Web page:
So, what are we to do when we have been blessed with minds that operate well in various capacities? I mean, I was a secondary education major and my two teaching fields were exact opposites: English and math. Though I enjoy creating things, according to my 20+ year old SAT scores, I’m actually better at quantitative tasks. The score report analysis actually recommended a career in engineering. Go figure!

Alas, I have no actual solution to this very humbling but sometimes frustrating dilemma. I only know that I’ve tried to chase talents down and give them a try until they don’t bug me anymore; until I actually say, “Okay, I tried that and I liked it for a while but I don’t want to do that anymore.”

I can hardly breathe without writing, so that’s a given. Honestly, it’s amazing that I have enough attention span to write novels because all these other things keep my mind reeling with ideas. On one hand, these ideas cause me to face each day like it’s full of fresh opportunities. But on the other hand, they probably waste time. Still, I reason that if I weren’t busy thinking creatively, I’d probably just be watching “Gilligan’s Island” reruns on TV anyway. Gilligan and his crew will still be on the island the next time I tune in, so I haven’t missed much.

Here’s what I do know: I want to spend my days honoring God. I want to arrive in heaven completely poured out in service to Him. I don’t want to live my life wondering what might have been if I had tried this or that. Not everything, of course. I’m asking God for discernment because I know sometimes even a good idea is just a cleverly-disguised distraction. (Can I get an amen?)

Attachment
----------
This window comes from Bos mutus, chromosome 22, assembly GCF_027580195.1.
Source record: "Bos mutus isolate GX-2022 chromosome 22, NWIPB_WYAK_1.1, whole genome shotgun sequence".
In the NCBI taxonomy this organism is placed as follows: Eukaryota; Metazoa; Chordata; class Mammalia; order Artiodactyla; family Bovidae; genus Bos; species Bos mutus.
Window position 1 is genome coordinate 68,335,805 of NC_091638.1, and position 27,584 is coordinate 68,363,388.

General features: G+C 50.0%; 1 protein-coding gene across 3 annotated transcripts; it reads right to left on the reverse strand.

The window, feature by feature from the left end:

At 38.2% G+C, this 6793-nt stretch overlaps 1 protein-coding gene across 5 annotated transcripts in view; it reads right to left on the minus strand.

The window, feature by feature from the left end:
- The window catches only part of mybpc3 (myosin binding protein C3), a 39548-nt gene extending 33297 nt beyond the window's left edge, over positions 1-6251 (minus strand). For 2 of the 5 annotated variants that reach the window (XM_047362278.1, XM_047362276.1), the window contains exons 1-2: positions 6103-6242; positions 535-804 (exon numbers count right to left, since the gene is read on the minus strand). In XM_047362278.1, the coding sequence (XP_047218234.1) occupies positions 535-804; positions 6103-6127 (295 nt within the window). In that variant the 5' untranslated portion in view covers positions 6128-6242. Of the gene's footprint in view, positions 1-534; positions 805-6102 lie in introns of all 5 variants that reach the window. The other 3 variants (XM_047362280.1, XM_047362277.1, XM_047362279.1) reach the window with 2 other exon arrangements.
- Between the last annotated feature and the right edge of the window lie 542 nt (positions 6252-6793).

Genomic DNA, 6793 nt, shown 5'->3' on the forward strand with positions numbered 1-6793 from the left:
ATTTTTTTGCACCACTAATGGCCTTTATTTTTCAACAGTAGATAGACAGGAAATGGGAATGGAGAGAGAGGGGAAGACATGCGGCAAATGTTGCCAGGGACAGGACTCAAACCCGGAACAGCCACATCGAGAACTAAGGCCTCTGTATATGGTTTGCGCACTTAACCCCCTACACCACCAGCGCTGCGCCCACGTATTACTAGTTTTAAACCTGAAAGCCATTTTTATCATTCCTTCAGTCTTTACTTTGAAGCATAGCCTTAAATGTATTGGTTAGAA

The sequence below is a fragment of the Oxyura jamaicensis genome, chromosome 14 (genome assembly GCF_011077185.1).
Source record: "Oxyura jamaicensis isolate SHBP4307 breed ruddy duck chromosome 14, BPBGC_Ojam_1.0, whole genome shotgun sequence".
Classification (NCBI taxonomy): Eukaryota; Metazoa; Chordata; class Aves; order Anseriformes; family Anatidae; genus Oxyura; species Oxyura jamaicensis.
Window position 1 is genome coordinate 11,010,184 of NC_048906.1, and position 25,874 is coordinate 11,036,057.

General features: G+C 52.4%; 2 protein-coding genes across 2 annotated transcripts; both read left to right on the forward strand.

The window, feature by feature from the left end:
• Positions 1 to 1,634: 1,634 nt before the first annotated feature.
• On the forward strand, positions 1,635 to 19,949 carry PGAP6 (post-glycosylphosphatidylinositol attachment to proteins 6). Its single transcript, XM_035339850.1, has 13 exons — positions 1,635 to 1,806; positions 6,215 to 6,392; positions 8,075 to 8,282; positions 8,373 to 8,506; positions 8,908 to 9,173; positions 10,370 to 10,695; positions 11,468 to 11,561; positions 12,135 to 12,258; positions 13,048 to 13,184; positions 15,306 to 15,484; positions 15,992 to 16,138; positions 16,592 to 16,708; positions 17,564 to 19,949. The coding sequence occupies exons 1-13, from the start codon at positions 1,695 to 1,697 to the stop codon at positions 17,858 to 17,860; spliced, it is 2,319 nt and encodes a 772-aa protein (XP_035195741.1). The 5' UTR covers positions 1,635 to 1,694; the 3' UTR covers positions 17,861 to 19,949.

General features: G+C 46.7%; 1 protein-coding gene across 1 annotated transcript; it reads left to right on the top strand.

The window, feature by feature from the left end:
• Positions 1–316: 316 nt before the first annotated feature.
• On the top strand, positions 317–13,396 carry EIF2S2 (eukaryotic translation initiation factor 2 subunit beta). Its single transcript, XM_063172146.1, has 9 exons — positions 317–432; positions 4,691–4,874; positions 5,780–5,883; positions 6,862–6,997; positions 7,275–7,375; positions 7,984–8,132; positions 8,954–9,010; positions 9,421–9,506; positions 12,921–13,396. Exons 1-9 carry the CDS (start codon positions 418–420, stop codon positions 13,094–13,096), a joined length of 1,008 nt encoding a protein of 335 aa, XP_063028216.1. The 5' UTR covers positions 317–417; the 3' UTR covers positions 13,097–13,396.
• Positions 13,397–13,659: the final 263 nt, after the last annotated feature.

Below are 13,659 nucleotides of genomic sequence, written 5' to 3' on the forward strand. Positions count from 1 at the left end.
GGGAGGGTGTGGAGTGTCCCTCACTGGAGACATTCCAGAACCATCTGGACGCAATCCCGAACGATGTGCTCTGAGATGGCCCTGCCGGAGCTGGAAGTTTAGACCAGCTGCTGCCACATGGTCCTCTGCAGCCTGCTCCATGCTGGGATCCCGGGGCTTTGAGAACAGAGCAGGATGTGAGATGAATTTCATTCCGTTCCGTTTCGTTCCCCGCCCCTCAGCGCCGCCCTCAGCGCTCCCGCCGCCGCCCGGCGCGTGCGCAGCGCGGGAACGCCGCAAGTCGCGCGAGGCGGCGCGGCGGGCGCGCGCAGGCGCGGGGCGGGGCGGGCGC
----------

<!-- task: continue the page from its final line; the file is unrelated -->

Anyway, I’m going to sleep now. Tomorrow is a brand new day. I watched hours of youtube videos today, learning how to create podcasts so that I can finally obey the call to teach regularly. In 3-5 business days, I should receive my special podcasting microphone (woo hoo!) and I’ll be off on another adventure. I hope you’ll join me :)

Now that I’m thinking about it, perhaps this is the life of Christ. A life that is full of service, full of people to reach, new roads to travel, new challenges, never a dull day in Him.

I’d like to encourage you as I encourage myself in this post: God knows exactly how He made us and the capacities He placed in each of His children. Let’s trust Him to open the doors that need to be opened and shut the ones that seem interesting/promising but are only time-stealing dead ends. Yes, let’s trust His Spirit to nudge us because Jesus said He would (John 16:13). His ability to keep us is far greater than our ability to get off track. After all, He is the one who gave us all these gifts. He is willing to show you and I what to do with them, how He wants to be glorified in them. And He is able.

I hope you’ll chime in on this sideline discussion. Have you ever struggled with the idea that you’re not sure which avenue to pursue first? How do you cope?  How do you know when something is NOT for you?

Giving an Old Book New Life

In the past few months, I’ve been chatting with authors who have recently acquired the rights to their older, traditionally published books. Now they’d like to get the ebook versions up and running again. Below are some of the questions/issues that we’ve worked through. Happy re-publishing!

1. How can I get my book out of a .pdf file and into a Word file? The only way I know to unlock a .pdf file (and keep the integrity) is with AdobePro. You can download a free 30-day trial (no credit card required) and then use it to unlock the file and convert it to Word. This will help retain the formatting of the original file.

2. I have a physical copy of my book, but I don’t have the final, edited version in digital format. How can I get it? Here are some suggestions:

A) You can ask your publisher for the file. If they send it to you in .pdf, use the info. given in question #1 above. However, I have to tell you that many publishers will not send that final, edited file back to you.

B) You can use Microsoft Office’s Document Imaging Software (which is probably already in your computer – yaay!) but it’s not perfect and it’s very tedious. You have to scan each page as an image and then the computer translates. But, if you’ve got several extra hours on your hands, this is a great tool. Click here to find out how to use the OCR software.